- Clothing & Accessories
- Music Makers
Books, Music and More
- On Sale
Pablo Amaringo(1938-2009 ) was an acclaimed Peruvian artist, renowned for his intricate, colourful depictions of his visions from drinking the entheogenic plant brew, ayahuasca. He was first brought to the West's attention by Dennis McKenna and Luis Eduardo Luna, who met Pablo in Pucallpa while travelling during work on an ethnobotanical project. Pablo worked as a vegetalista, a shaman in the mestizo tradition of healing, for many years; up to his death, he painted, helped run the Usko-Ayar school of painting, and supervised ayahuasca retreats.
Pablo was born the seventh of thirteen children in 1943 in Puerto Libertad, a small settlement on the banks of a tributary of the Ucayali river. When Pablo was a boy, his family were reduced to extreme poverty after some years of relative prosperity. As a result, they moved to Pucallpa where Pablo attended school for just two years before he was forced to find work to help support the family. When he was 17 Pablo became extremely ill, nearly dying from severe heart problems. For over two years he could not work. Eventually he was cured by a local healer.
It was while recovering from this illness that he started to draw and paint for the first time. Pablo began making drawings with pencil and shading with soot from lamps. From a friend employed in a car factory he got permatex, a blue substance with which he coloured the drawings. He had no money for paper so he used cardboard boxes. Sometimes he took a little lipstick and other cosmetics from his sisters. Later he used ink, watercolours and then a friend gave him six tubes of oil paint.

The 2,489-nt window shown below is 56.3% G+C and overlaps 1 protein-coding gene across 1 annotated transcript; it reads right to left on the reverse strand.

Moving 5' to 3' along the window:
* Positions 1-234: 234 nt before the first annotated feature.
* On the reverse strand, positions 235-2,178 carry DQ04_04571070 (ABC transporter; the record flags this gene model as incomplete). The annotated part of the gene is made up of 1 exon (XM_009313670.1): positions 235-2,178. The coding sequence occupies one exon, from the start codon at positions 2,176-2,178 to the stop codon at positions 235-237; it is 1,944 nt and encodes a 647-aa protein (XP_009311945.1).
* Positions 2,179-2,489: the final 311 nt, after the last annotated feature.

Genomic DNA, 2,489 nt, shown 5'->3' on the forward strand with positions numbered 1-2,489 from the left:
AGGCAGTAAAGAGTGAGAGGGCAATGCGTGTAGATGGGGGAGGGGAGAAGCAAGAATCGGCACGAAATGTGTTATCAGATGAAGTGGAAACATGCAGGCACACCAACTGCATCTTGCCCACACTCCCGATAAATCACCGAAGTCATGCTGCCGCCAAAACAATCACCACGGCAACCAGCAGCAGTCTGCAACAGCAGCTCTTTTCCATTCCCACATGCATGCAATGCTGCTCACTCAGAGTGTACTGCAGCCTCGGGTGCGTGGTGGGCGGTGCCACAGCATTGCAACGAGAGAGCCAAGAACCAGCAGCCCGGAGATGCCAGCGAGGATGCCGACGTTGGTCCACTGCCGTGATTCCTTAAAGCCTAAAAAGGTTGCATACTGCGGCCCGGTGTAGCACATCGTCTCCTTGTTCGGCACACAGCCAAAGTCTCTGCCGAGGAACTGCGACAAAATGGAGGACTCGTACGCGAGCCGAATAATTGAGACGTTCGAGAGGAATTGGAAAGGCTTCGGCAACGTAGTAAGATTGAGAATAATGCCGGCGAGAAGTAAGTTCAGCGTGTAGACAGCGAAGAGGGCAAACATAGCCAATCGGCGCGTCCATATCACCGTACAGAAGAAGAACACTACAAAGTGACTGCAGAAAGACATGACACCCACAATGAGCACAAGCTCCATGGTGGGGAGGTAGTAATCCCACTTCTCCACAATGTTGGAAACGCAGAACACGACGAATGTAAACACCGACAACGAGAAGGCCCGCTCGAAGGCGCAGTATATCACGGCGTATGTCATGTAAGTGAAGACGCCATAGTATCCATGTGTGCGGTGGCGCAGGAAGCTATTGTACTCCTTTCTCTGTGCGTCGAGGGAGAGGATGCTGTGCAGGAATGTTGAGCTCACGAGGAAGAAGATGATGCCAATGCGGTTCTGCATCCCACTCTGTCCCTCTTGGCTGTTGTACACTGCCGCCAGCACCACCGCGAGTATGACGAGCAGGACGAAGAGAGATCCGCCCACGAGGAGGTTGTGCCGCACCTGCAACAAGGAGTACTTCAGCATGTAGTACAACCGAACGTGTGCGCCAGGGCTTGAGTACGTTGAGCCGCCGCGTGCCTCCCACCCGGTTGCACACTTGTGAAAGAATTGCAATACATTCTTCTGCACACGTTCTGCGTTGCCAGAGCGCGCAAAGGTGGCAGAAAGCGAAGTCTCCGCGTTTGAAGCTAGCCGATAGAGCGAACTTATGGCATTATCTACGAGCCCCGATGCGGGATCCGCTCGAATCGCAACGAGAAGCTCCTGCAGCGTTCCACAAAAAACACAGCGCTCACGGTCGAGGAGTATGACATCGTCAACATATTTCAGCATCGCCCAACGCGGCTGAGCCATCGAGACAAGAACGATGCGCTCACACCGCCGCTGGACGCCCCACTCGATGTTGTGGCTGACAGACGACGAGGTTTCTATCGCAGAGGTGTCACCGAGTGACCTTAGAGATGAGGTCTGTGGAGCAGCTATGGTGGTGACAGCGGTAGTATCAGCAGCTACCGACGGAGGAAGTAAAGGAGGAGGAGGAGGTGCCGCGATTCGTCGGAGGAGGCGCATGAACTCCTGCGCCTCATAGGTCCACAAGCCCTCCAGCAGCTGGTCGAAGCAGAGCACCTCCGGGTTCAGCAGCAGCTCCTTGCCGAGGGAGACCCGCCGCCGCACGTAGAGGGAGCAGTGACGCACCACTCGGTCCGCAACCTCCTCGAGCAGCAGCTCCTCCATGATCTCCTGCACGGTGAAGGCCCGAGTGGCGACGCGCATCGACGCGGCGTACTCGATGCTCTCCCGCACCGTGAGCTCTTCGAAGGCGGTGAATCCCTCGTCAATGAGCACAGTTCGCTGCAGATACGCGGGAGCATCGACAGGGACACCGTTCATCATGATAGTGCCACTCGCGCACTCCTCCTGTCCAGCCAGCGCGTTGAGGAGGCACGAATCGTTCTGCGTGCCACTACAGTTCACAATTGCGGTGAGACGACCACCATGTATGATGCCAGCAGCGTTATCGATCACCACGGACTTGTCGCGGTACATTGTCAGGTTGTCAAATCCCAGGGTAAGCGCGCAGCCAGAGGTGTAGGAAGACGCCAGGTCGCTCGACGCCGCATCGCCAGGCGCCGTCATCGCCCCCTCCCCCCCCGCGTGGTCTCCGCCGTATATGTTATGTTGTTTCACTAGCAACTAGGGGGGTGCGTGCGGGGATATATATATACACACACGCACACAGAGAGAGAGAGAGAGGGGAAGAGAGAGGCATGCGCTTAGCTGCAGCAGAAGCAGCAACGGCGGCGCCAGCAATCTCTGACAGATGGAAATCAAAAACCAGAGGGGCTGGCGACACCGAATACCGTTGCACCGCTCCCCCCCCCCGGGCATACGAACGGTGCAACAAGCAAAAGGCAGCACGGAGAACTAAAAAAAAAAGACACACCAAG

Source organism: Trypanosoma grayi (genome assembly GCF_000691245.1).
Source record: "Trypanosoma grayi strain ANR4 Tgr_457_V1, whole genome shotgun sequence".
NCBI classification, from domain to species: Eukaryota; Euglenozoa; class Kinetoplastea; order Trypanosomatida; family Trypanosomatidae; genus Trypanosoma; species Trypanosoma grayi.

Soon Pablo began to make money from portraits, but lost his market when photographers began to colour black and white prints. With the discovery of his new artistic talent Pablo's healing powers were also exposed. For seven years, 1970-76, he travelled extensively in the region acting as a traditional healer.
When Luna and McKenna met Pablo in 1985 he was living in poverty, barely surviving by teaching English to young people from his home and selling the odd painting to passing tourists. Luna suggested he paint some of his visions, a project which became the basis of a co-authored book, Ayahuasca Visions: The Religious Iconography of a Peruvian Shaman.
Since the publication of this book in 1999, Amaringo had not produced any further writings about his work apart from occasional interviews. In 2006, however, he reappeared as a writer, penning the preface for a new book on plant medicines, sacred hallucinogens, and shamanism, called Plant Spirit Shamanism: Traditional Techniques for Healing the Soul.